As the voice of football on ITV, Clive Tyldesley needs no introduction. And if he did need one, we'd probably get him to do it.
Since taking over from the legendary Brian Moore as ITV's main commentator in 1998, Tydesley has covered every top football event imaginable, including three World Cup finals.
Given that pedigree, we were delighted to be able discover his top 5 World Cup moments, to continue our weekly series.
Read on for memories from the '66, '70, '74, '86 and 2010 World Cups.
Listen to Clive during ITV's coverage of the World Cup this summer
1. Tofiq Bahramov says ‘da’
"Probably the most dramatic moment in World Cup history. When the 1966 World Cup final linesman from Azerbaijan nodded his head and pointed towards the centre spot, he began an argument that has raged on ever since, and which even 21st century technology cannot settle. Did Sir Geoff Hurst’s shot cross the line? Tofiq said ‘da’."
2. The Perfect Goal
"The 1970 Brazil World Cup winners are the team whose showreel I would want to take to a desert island with me. Their beautiful sense of theatre created the perfect finale to their tournament with Carlos Alberto’s 4th goal in the final. Clodoaldo’s slalom dribble past four Italians in his own half is totally outrageous."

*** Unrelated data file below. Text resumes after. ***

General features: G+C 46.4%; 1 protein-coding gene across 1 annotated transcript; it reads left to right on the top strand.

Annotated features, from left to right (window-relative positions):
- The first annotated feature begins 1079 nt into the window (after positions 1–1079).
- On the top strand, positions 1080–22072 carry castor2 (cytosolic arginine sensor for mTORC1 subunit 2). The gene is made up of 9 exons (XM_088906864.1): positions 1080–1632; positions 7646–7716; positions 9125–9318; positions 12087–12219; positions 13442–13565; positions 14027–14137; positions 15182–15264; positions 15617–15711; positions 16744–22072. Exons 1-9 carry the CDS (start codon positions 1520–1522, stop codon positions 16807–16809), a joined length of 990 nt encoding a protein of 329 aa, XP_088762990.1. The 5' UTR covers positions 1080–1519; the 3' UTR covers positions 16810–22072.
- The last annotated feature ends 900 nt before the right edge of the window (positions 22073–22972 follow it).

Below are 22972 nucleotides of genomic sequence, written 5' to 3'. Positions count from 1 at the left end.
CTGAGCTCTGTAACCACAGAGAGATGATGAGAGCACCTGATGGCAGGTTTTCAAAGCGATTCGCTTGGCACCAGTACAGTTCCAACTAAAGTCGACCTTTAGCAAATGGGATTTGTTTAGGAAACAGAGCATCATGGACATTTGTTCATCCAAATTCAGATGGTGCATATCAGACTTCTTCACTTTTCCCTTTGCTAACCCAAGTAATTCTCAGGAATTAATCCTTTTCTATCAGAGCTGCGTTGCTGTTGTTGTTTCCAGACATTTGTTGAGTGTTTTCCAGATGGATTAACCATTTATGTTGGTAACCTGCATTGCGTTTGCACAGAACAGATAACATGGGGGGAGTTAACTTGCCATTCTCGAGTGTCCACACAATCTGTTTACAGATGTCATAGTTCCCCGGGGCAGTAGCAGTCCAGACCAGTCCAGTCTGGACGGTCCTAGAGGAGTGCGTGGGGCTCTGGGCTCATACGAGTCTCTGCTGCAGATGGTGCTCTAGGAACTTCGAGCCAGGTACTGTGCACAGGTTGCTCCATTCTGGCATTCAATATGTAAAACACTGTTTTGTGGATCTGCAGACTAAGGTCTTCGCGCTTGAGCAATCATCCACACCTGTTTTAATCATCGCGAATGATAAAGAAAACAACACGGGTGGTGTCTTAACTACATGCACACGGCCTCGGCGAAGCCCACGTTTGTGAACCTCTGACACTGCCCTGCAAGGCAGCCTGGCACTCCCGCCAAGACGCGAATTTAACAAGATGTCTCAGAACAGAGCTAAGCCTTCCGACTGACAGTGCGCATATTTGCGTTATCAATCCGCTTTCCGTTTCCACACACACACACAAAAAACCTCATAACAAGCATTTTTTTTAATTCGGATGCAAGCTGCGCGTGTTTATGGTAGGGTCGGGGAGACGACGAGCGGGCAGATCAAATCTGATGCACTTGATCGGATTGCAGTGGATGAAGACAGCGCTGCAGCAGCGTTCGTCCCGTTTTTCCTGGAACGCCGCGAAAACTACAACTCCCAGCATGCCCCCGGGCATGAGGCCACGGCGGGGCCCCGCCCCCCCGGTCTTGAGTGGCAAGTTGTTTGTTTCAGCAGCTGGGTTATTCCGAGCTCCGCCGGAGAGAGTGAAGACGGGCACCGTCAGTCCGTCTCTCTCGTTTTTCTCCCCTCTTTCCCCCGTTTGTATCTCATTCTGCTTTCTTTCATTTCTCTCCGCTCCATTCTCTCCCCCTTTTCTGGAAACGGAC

3. The Zaire number 2
"The true wonder of the World Cup is the way it has thrown alien football cultures together. North Korea seemed like a team from another planet when they came to England in ’66, but the World Cup clip I will never tire of is the Zaire number 2 getting fed up waiting for a Brazilian free-kick in 1974 and just stepping out of the wall and booting the ball away. The ‘what?’ look he gives the ref when the card comes out is classic – ‘ave it’."
4. Maradona’s Foot of God
"Yes, I hate him for that first goal in ’86, but just 3 minutes later it was almost as if Diego Maradona thought to himself, “and before you start moaning forever and a day about me handling the ball, I can do this too.” (“pretty much when and how I want”.) Peter Reid’s initial attempt to chase him is something you can only smile about now. The greatest individual goal I’ve ever seen."
5. Tears in Soccer City
"The most wonderful World Cup moment I have experienced personally was the entrance of Nelson Mandela before the 2010 final. His fragile health was a worrying undercurrent to a tournament during which I learnt so much more about his impact on the lives of all South Africans, black and white. I was lucky enough to meet Graca Machel in the week of the final, and to see her riding out onto the pitch alongside her waving husband reduced me immediately to tears of joy. No World Cup footballer has ever done that."